If you would ask me to write out a list of people I knew who were experiencing some type of famine, I could quickly respond with names, dates and incidents. I know individuals who are starving in their family relationships and others who are experiencing a shortage of emotional strength. Famine has struck the health of some and the finances of others. I even know a great host of people who are suffering a famine in their spirit. Famines are common to all of us. They are also important. Though we may think that a famine is a disaster; God sees a famine as an opportunity for His people to discover the sufficiency of His grace.
The book of Ruth is the story of a young woman who had such an experience. In four short chapters we see how her proper outlook on life helped her to turn her famine into a feast. Let me suggest two very important initial steps Ruth took during her time of famine.
1) Ruth Chose to Follow God into the Future, Instead of Remaining in the Past
“But Ruth replied, ‘Don’t urge me to leave you or to turn back from you. Where you go I will go, and where you stay I will stay. Your people will be my people and your God my God. Where you die I will die, and there I will be buried. May the LORD deal with me, be it ever so severely, if anything but death separates you and me.’” (Ruth 1:16-17)
The first chapter of Ruth reveals a number of tragedies. In just a few verses, three men die and their widows are left facing the future all alone. Two of the women tried to return to the past, while one woman looked to the future. There’s one thing certain about the past – you can’t go back to it. When Jesus called His disciples He always called them to the future. “Follow Me.” Though Naomi tried to encourage Ruth to go back to the past, Ruth knew that God’s best for her was in the future. The Apostle Paul had a similar outlook on life. “I am focusing all my energy on this one thing: forgetting the past and looking forward to what lies ahead.” (Philippians 3:13) Regardless of whether the past was good or bad, we can’t return to it. We can cherish our good memories and thank God for them, but in order to continue to experience God, we must follow Him into the future.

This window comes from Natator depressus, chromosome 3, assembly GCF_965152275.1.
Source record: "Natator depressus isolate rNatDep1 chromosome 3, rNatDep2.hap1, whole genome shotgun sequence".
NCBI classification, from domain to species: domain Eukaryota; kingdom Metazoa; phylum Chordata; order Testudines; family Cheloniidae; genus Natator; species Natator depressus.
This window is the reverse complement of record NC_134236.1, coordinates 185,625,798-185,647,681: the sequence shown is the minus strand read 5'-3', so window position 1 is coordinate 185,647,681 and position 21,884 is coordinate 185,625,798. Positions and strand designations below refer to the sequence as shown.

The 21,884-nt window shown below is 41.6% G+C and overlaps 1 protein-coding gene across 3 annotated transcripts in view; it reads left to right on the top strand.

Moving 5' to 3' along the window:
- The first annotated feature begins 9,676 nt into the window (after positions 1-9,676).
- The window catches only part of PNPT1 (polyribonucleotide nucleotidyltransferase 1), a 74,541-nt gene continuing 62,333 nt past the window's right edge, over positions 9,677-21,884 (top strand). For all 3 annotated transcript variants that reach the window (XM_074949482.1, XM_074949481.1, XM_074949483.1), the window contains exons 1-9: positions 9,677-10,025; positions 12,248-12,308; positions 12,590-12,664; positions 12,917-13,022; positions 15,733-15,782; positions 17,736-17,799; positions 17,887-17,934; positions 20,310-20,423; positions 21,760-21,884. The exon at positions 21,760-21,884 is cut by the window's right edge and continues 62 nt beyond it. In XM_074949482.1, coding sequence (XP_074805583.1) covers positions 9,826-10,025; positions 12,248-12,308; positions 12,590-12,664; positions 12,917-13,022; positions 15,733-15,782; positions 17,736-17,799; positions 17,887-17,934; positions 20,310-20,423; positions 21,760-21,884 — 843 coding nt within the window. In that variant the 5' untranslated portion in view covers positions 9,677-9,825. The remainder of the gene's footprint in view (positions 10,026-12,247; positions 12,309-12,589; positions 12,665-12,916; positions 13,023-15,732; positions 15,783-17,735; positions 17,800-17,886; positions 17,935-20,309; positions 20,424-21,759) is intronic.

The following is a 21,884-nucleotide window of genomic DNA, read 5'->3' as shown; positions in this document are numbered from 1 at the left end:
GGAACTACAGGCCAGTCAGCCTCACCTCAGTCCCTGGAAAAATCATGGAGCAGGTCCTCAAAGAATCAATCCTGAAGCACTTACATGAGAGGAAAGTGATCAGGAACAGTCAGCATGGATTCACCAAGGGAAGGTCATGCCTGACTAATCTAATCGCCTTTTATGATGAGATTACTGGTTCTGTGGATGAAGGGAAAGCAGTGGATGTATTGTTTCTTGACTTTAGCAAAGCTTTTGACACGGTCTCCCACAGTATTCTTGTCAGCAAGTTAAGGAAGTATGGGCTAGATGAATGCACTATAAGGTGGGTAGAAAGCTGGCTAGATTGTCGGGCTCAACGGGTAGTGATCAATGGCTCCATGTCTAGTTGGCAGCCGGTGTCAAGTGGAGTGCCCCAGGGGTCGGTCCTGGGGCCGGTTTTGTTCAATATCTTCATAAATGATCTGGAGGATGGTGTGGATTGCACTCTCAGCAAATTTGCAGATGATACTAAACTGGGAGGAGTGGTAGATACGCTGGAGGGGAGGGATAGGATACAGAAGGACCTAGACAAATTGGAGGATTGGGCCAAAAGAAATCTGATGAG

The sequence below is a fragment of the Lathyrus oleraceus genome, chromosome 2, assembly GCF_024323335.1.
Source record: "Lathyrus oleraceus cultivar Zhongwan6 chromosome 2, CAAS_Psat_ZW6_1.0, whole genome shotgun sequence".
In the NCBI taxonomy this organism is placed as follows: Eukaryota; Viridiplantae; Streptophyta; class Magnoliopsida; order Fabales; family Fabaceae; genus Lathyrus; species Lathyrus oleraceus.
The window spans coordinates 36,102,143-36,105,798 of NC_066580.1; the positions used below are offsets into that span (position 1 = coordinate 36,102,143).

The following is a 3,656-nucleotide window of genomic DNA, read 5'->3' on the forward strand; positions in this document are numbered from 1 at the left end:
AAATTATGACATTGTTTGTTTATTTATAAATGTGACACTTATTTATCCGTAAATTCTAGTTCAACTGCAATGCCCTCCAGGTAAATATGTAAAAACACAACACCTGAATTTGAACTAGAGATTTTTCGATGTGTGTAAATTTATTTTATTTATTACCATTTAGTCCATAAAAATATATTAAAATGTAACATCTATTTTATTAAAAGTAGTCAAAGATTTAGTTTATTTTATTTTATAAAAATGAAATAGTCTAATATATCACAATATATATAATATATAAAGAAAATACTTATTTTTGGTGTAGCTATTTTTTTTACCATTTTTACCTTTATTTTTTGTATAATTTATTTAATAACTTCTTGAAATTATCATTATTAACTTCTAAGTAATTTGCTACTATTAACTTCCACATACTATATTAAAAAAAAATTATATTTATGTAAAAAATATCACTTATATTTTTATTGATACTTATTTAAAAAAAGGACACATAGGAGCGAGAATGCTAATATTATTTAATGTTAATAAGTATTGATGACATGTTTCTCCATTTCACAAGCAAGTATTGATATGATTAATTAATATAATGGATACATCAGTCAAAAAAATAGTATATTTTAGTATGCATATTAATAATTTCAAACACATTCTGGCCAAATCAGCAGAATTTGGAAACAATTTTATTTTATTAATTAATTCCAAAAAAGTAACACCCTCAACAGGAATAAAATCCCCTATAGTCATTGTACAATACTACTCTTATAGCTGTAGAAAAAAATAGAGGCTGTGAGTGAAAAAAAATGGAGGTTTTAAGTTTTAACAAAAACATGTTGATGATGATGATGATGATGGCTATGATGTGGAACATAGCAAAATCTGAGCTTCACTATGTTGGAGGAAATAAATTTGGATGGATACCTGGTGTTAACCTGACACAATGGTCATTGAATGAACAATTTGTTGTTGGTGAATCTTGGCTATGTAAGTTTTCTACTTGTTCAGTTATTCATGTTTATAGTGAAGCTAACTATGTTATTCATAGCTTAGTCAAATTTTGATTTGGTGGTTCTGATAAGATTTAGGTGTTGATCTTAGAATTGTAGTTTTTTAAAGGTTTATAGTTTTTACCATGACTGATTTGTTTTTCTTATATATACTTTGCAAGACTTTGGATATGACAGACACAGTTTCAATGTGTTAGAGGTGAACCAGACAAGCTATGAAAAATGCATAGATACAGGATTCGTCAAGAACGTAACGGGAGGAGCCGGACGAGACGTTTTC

2) Ruth Chose to Look for Opportunities, Instead of Focusing on the Obstacles
Someone has said that the seven last words of a dying church are: “We’ve never done it that way before.” There are some people who believe that their spiritual gift is ‘pessimism.’ Ruth however was an optimist.
“And Ruth the Moabitess said to Naomi, ‘Let me go to the fields and pick up the leftover grain behind anyone in whose eyes I find favor.’ Naomi said to her, ‘Go ahead, my daughter.’” (Ruth 2:2)
Rather than bemoaning her problems, Ruth chose to go out and seek the blessing. Rather than starving at the table of self-pity, Ruth chose to glean in the fields of grace.
There are a variety of ways that we can react to times of famine. We can be like Elimelech who tried to run. We can move to a new town, get a new job, find a new mate, change the atmosphere and hope that everything will be different. Or, we can be like his wife Naomi who became bitter and blamed everything on God. Yet, neither running nor rebelling resolves a famine. The best reaction to a famine is to draw close to God and to seek His strength.